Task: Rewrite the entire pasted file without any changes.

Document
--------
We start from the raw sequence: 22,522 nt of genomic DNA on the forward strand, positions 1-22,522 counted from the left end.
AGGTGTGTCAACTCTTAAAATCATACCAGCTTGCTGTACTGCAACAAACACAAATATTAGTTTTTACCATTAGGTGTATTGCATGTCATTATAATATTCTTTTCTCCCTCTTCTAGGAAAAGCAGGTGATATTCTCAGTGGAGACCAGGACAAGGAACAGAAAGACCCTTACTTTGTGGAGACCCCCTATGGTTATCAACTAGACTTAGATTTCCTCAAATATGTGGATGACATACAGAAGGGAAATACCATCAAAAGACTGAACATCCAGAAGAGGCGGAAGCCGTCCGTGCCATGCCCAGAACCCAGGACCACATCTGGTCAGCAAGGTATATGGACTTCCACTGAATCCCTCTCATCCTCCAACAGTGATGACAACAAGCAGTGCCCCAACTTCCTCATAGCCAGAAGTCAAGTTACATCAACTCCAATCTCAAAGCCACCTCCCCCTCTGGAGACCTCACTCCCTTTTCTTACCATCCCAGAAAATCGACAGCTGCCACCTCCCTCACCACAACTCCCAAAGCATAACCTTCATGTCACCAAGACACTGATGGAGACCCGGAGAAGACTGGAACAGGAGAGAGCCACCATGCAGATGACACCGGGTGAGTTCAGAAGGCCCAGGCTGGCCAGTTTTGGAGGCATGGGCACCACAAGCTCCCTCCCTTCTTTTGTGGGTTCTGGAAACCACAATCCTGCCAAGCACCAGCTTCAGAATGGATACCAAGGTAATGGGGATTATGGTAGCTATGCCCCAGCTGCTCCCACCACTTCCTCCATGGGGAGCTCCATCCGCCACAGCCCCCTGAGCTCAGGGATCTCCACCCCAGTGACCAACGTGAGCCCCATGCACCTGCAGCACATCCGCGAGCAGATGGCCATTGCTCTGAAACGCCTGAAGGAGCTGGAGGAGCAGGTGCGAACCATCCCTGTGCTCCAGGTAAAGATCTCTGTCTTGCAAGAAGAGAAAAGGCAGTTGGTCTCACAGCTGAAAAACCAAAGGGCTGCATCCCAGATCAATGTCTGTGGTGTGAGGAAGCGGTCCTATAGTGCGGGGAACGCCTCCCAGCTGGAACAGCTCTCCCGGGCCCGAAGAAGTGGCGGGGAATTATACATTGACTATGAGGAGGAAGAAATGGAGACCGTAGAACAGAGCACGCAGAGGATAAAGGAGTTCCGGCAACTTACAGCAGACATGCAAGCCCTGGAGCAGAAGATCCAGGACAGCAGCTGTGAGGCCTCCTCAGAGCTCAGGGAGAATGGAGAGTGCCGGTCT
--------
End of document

We start from the raw sequence: 22,522 nt of genomic DNA on the forward strand, positions 1-22,522 counted from the left end.
AGGTGTGTCAACTCTTAAAATCATACCAGCTTGCTGTACTGCAACAAACACAAATATTAGTTTTTACCATTAGGTGTATTGCATGTCATTATAATATTCTTTTCTCCCTCTTCTAGGAAAAGCAGGTGATATTCTCAGTGGAGACCAGGACAAGGAACAGAAAGACCCTTACTTTGTGGAGACCCCCTATGGTTATCAACTAGACTTAGATTTCCTCAAATATGTGGATGACATACAGAAGGGAAATACCATCAAAAGACTGAACATCCAGAAGAGGCGGAAGCCGTCCGTGCCATGCCCAGAACCCAGGACCACATCTGGTCAGCAAGGTATATGGACTTCCACTGAATCCCTCTCATCCTCCAACAGTGATGACAACAAGCAGTGCCCCAACTTCCTCATAGCCAGAAGTCAAGTTACATCAACTCCAATCTCAAAGCCACCTCCCCCTCTGGAGACCTCACTCCCTTTTCTTACCATCCCAGAAAATCGACAGCTGCCACCTCCCTCACCACAACTCCCAAAGCATAACCTTCATGTCACCAAGACACTGATGGAGACCCGGAGAAGACTGGAACAGGAGAGAGCCACCATGCAGATGACACCGGGTGAGTTCAGAAGGCCCAGGCTGGCCAGTTTTGGAGGCATGGGCACCACAAGCTCCCTCCCTTCTTTTGTGGGTTCTGGAAACCACAATCCTGCCAAGCACCAGCTTCAGAATGGATACCAAGGTAATGGGGATTATGGTAGCTATGCCCCAGCTGCTCCCACCACTTCCTCCATGGGGAGCTCCATCCGCCACAGCCCCCTGAGCTCAGGGATCTCCACCCCAGTGACCAACGTGAGCCCCATGCACCTGCAGCACATCCGCGAGCAGATGGCCATTGCTCTGAAACGCCTGAAGGAGCTGGAGGAGCAGGTGCGAACCATCCCTGTGCTCCAGGTAAAGATCTCTGTCTTGCAAGAAGAGAAAAGGCAGTTGGTCTCACAGCTGAAAAACCAAAGGGCTGCATCCCAGATCAATGTCTGTGGTGTGAGGAAGCGGTCCTATAGTGCGGGGAACGCCTCCCAGCTGGAACAGCTCTCCCGGGCCCGAAGAAGTGGCGGGGAATTATACATTGACTATGAGGAGGAAGAAATGGAGACCGTAGAACAGAGCACGCAGAGGATAAAGGAGTTCCGGCAACTTACAGCAGACATGCAAGCCCTGGAGCAGAAGATCCAGGACAGCAGCTGTGAGGCCTCCTCAGAGCTCAGGGAGAATGGAGAGTGCCGGTCT